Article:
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Justice News

Department of Justice
U.S. Attorney’s Office
District of Massachusetts

Thursday, February 25, 2016

Topsfield Man Sentenced to Prison for Tax Evasion and Bankruptcy Fraud

BOSTON – A Topsfield man was sentenced today in connection with evading nearly $400,000 in federal income taxes and making false statements in bankruptcy filings. 

Robert P. Bonefant, Jr., 58, was sentenced by U.S. District Court Chief Judge Patti B. Saris to 15 months in prison, one year of supervised release and ordered to cooperate with the IRS to assess and pay his outstanding taxes.  In September 2015, Bonefant pleaded guilty to two counts of tax evasion, three counts of filing a false tax return and three counts of bankruptcy fraud. 

At the sentencing hearing, Judge Saris noted the need to deter others from evading their legal obligation to pay taxes.  Judge Saris also pointed out that the loss caused by tax offenses like those committed by Bonefant is not suffered by the Internal Revenue Service, but instead by everyone who pays their taxes. 

In 2008, the IRS assessed Bonefant $194,430 in taxes owed for 2004 and 2005.  Bonefant then began to take steps to prevent the IRS from determining his entire income and actual tax liabilities.  Those steps included depositing $1 million into his father’s bank accounts, including both taxable income and non-taxable business expense reimbursements, filing tax returns that failed to report significant income, and failing to file a return for 2010 when he had income of more than $250,000.   In total, including the amounts assessed for 2004 and 2005 and the amounts owed for 2009 through 2012, Bonefant failed to pay approximately $389,030 in taxes.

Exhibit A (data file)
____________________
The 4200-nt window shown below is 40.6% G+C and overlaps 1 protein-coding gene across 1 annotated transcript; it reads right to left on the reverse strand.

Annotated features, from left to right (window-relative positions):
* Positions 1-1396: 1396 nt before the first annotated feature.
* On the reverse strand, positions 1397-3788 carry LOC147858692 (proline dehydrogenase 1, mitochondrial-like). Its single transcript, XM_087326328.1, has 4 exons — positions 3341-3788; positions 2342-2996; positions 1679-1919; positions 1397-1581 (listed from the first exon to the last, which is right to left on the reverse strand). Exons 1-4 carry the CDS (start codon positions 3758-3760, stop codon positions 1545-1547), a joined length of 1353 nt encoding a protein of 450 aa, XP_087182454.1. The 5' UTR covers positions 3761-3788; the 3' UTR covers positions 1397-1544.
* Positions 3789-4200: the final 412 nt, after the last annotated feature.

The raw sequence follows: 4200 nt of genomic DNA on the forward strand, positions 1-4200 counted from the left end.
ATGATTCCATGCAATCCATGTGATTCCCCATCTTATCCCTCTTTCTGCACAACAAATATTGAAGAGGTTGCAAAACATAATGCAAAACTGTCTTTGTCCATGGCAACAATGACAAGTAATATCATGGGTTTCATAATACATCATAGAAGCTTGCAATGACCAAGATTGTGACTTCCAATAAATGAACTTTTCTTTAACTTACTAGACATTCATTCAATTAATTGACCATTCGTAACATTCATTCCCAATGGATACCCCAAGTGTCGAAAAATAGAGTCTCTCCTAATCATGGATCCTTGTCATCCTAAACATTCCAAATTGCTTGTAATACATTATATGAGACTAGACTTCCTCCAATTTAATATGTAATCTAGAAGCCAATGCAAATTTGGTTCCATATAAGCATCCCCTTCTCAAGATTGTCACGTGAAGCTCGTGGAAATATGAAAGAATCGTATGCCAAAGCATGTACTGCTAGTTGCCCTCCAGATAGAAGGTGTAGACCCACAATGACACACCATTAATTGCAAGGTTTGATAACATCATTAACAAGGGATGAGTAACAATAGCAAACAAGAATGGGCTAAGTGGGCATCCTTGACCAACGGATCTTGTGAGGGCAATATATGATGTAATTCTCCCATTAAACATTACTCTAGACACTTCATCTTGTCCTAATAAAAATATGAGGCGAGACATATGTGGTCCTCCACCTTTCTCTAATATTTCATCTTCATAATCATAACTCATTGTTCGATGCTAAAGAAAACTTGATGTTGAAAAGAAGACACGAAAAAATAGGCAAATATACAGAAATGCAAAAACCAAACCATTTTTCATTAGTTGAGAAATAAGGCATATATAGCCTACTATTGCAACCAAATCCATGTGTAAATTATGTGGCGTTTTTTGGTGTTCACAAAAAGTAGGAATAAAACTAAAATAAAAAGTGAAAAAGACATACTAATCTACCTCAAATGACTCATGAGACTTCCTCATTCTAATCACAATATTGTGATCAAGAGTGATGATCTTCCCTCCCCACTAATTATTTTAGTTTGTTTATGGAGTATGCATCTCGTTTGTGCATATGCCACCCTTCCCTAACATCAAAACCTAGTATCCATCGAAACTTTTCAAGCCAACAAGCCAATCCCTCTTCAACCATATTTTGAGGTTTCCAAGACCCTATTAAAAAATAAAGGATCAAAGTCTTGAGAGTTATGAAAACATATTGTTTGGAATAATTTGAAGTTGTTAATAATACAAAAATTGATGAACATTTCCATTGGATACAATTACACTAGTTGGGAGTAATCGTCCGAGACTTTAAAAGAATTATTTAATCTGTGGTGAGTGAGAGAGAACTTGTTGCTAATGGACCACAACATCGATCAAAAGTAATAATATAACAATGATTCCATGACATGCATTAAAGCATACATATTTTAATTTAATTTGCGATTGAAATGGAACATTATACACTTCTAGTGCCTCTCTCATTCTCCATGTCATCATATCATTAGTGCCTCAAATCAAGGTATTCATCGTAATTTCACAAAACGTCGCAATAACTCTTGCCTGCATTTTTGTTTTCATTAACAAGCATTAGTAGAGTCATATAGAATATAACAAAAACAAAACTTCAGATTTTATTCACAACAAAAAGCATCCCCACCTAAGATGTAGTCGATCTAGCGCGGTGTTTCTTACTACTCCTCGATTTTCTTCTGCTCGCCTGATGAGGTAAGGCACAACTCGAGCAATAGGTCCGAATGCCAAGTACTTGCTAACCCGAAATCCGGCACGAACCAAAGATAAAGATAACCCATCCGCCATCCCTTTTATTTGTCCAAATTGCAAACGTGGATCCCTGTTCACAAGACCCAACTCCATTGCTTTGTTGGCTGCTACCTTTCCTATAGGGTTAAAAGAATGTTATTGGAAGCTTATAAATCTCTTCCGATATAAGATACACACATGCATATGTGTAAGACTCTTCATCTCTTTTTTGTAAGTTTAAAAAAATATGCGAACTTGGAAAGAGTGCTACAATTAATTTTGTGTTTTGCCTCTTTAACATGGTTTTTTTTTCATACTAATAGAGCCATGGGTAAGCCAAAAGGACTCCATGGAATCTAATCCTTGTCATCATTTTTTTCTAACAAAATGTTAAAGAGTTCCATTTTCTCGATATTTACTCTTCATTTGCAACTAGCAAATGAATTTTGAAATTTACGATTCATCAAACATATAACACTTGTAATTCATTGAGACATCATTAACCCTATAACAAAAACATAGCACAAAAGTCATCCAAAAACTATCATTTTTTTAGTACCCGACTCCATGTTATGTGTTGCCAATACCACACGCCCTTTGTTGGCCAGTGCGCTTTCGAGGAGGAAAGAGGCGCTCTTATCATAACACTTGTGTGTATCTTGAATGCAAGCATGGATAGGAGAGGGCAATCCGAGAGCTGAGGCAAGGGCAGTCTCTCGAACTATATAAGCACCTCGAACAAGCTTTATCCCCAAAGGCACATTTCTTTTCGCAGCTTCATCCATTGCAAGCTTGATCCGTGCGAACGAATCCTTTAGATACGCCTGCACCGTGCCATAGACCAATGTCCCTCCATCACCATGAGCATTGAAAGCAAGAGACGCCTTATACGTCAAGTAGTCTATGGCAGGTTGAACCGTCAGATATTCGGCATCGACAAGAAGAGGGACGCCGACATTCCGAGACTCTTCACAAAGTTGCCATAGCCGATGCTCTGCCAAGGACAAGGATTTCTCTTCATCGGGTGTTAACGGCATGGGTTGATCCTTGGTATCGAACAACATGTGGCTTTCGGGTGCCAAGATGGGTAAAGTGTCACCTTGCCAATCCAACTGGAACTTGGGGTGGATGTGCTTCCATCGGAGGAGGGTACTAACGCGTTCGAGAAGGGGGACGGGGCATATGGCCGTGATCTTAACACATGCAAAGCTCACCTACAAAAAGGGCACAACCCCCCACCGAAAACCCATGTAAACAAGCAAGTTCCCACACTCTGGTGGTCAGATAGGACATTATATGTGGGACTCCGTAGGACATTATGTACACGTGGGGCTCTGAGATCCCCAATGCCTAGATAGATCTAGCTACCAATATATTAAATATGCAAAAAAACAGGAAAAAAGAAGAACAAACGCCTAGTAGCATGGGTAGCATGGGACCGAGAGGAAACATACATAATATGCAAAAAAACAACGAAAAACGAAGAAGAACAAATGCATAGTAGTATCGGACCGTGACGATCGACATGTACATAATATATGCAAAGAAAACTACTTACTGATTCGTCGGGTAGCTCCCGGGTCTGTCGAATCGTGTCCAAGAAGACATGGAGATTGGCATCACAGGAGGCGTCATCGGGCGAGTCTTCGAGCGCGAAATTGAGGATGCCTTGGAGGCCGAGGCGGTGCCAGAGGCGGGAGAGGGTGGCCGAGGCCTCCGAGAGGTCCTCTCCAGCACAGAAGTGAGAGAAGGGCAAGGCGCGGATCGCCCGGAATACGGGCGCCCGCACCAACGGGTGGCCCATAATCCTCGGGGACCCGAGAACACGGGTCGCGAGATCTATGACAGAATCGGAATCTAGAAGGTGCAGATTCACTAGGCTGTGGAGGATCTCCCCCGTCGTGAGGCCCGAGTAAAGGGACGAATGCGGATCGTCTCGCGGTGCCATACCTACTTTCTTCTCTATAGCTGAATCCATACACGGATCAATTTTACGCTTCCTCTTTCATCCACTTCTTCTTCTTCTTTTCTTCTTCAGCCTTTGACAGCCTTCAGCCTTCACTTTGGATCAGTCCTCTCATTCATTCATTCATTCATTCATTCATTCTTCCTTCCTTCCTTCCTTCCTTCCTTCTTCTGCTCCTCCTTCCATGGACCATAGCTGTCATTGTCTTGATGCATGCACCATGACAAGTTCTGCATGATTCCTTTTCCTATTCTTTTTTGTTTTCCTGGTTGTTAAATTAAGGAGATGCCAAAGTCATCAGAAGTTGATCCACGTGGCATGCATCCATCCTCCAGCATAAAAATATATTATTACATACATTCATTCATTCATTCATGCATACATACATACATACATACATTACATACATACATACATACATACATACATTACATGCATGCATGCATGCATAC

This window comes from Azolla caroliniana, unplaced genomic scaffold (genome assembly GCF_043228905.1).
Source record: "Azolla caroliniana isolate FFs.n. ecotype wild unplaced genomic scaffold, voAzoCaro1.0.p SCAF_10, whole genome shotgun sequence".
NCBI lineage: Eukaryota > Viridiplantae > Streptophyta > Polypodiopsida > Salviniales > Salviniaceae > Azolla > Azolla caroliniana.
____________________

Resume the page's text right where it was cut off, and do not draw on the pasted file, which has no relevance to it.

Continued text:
In 2012, Bonefant filed for bankruptcy in Massachusetts seeking to discharge various debts, including the outstanding 2004 and 2005 federal tax liability.  In documents filed with the Bankruptcy Court, Bonefant made false statements concerning his income and assets, as well as his use of his father’s bank accounts.  

United States Attorney Carmen M. Ortiz; Manny J. Muriel, Acting Special Agent in Charge of the Internal Revenue Service’s Criminal Investigation in Boston; and Harold H. Shaw, Special Agent in Charge of the Federal Bureau of Investigation, Boston Field Division, made the announcement today.  The U.S. Trustee’s Office in Boston also provided assistance.  The case was prosecuted by Assistant U.S. Attorney Mark J. Balthazard of Ortiz’s Economic Crimes Unit. 

Updated February 25, 2016